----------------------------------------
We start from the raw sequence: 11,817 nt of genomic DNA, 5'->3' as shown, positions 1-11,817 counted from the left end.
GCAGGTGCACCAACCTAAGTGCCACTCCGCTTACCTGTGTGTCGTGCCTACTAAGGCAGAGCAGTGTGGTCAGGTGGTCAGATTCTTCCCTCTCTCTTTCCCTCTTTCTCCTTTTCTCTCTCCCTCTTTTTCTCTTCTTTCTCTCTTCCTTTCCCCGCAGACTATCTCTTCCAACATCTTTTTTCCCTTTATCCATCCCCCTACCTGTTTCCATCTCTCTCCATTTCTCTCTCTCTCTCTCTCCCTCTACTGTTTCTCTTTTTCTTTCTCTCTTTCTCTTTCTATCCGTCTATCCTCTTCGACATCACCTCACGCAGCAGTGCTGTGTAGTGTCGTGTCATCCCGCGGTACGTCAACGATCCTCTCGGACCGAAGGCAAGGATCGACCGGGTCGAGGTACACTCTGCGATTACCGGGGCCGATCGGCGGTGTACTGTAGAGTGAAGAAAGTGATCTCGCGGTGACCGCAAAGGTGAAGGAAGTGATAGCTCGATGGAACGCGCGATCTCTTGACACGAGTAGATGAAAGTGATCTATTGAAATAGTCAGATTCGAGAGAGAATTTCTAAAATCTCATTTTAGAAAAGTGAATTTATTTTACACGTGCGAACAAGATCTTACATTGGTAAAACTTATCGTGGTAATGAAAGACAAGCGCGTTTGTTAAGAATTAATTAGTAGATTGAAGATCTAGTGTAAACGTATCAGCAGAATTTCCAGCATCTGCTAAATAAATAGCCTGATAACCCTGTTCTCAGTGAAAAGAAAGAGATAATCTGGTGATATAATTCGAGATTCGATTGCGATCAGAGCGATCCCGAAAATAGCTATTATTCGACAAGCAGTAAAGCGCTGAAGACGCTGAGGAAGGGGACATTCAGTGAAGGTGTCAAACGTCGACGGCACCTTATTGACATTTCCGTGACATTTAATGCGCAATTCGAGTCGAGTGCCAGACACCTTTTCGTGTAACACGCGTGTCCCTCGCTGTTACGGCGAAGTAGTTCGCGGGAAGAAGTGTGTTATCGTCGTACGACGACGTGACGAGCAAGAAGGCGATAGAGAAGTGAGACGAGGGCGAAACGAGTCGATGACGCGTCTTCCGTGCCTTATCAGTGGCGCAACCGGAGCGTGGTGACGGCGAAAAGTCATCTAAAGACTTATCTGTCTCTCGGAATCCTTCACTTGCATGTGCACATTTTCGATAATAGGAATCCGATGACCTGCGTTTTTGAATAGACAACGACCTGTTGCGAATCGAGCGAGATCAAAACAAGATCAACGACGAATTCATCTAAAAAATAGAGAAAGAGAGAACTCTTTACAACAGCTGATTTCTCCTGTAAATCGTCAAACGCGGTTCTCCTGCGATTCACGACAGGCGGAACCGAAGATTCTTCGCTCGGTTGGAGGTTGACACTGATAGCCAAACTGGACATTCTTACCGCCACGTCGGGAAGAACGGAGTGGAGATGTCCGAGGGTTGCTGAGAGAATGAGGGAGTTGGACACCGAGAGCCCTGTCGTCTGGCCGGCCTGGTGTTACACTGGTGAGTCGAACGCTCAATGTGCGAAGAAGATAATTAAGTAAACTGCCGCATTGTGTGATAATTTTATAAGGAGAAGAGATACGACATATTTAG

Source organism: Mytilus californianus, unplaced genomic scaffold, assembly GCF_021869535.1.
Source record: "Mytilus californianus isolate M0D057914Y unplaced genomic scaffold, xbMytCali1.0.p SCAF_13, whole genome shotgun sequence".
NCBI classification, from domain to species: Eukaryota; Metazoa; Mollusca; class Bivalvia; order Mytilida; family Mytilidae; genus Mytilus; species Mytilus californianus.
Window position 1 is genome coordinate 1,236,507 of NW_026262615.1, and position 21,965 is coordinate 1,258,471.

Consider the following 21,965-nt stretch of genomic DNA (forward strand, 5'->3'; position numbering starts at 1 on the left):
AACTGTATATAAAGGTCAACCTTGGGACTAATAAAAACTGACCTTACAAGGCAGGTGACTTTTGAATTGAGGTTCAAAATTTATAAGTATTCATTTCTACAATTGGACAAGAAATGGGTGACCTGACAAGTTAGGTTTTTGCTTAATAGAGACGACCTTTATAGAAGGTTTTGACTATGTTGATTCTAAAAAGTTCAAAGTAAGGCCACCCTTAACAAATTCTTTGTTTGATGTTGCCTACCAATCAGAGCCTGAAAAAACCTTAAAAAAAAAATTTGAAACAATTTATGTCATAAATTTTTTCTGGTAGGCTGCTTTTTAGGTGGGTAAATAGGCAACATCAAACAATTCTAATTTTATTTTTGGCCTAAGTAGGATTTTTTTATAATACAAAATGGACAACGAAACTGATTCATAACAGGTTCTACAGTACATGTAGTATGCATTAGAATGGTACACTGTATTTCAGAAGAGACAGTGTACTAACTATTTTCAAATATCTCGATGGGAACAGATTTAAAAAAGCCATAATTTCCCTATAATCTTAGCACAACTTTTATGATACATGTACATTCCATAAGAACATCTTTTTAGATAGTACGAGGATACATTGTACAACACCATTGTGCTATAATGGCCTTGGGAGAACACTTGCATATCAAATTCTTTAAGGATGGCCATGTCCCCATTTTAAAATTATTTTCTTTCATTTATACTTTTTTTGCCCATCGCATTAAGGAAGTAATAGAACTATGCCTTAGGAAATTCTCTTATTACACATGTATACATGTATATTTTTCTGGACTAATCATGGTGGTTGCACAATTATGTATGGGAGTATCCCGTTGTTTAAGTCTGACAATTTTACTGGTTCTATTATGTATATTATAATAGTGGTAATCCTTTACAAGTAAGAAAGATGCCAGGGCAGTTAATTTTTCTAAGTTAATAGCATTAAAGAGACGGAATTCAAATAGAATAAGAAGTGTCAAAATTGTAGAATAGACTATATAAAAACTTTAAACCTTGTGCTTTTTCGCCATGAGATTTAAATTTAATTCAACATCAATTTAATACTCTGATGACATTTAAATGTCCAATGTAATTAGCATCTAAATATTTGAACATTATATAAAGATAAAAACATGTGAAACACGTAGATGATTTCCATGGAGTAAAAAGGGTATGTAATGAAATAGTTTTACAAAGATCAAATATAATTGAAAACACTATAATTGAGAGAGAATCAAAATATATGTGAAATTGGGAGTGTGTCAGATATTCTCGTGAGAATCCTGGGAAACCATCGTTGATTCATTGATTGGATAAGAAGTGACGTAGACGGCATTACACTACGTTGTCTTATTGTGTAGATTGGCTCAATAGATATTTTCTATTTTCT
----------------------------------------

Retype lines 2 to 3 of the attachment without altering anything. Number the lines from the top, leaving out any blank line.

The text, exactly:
GCAGGTGCACCAACCTAAGTGCCACTCCGCTTACCTGTGTGTCGTGCCTACTAAGGCAGAGCAGTGTGGTCAGGTGGTCAGATTCTTCCCTCTCTCTTTCCCTCTTTCTCCTTTTCTCTCTCCCTCTTTTTCTCTTCTTTCTCTCTTCCTTTCCCCGCAGACTATCTCTTCCAACATCTTTTTTCCCTTTATCCATCCCCCTACCTGTTTCCATCTCTCTCCATTTCTCTCTCTCTCTCTCTCCCTCTACTGTTTCTCTTTTTCTTTCTCTCTTTCTCTTTCTATCCGTCTATCCTCTTCGACATCACCTCACGCAGCAGTGCTGTGTAGTGTCGTGTCATCCCGCGGTACGTCAACGATCCTCTCGGACCGAAGGCAAGGATCGACCGGGTCGAGGTACACTCTGCGATTACCGGGGCCGATCGGCGGTGTACTGTAGAGTGAAGAAAGTGATCTCGCGGTGACCGCAAAGGTGAAGGAAGTGATAGCTCGATGGAACGCGCGATCTCTTGACACGAGTAGATGAAAGTGATCTATTGAAATAGTCAGATTCGAGAGAGAATTTCTAAAATCTCATTTTAGAAAAGTGAATTTATTTTACACGTGCGAACAAGATCTTACATTGGTAAAACTTATCGTGGTAATGAAAGACAAGCGCGTTTGTTAAGAATTAATTAGTAGATTGAAGATCTAGTGTAAACGTATCAGCAGAATTTCCAGCATCTGCTAAATAAATAGCCTGATAACCCTGTTCTCAGTGAAAAGAAAGAGATAATCTGGTGATATAATTCGAGATTCGATTGCGATCAGAGCGATCCCGAAAATAGCTATTATTCGACAAGCAGTAAAGCGCTGAAGACGCTGAGGAAGGGGACATTCAGTGAAGGTGTCAAACGTCGACGGCACCTTATTGACATTTCCGTGACATTTAATGCGCAATTCGAGTCGAGTGCCAGACACCTTTTCGTGTAACACGCGTGTCCCTCGCTGTTACGGCGAAGTAGTTCGCGGGAAGAAGTGTGTTATCGTCGTACGACGACGTGACGAGCAAGAAGGCGATAGAGAAGTGAGACGAGGGCGAAACGAGTCGATGACGCGTCTTCCGTGCCTTATCAGTGGCGCAACCGGAGCGTGGTGACGGCGAAAAGTCATCTAAAGACTTATCTGTCTCTCGGAATCCTTCACTTGCATGTGCACATTTTCGATAATAGGAATCCGATGACCTGCGTTTTTGAATAGACAACGACCTGTTGCGAATCGAGCGAGATCAAAACAAGATCAACGACGAATTCATCTAAAAAATAGAGAAAGAGAGAACTCTTTACAACAGCTGATTTCTCCTGTAAATCGTCAAACGCGGTTCTCCTGCGATTCACGACAGGCGGAACCGAAGATTCTTCGCTCGGTTGGAGGTTGACACTGATAGCCAAACTGGACATTCTTACCGCCACGTCGGGAAGAACGGAGTGGAGATGTCCGAGGGTTGCTGAGAGAATGAGGGAGTTGGACACCGAGAGCCCTGTCGTCTGGCCGGCCTGGTGTTACACTGGTGAGTCGAACGCTCAATGTGCGAAGAAGATAATTAAGTAAACTGCCGCATTGTGTGATAATTTTATAAGGAGAAGAGATACGACATATTTAG

Source organism: Mytilus californianus, unplaced genomic scaffold, assembly GCF_021869535.1.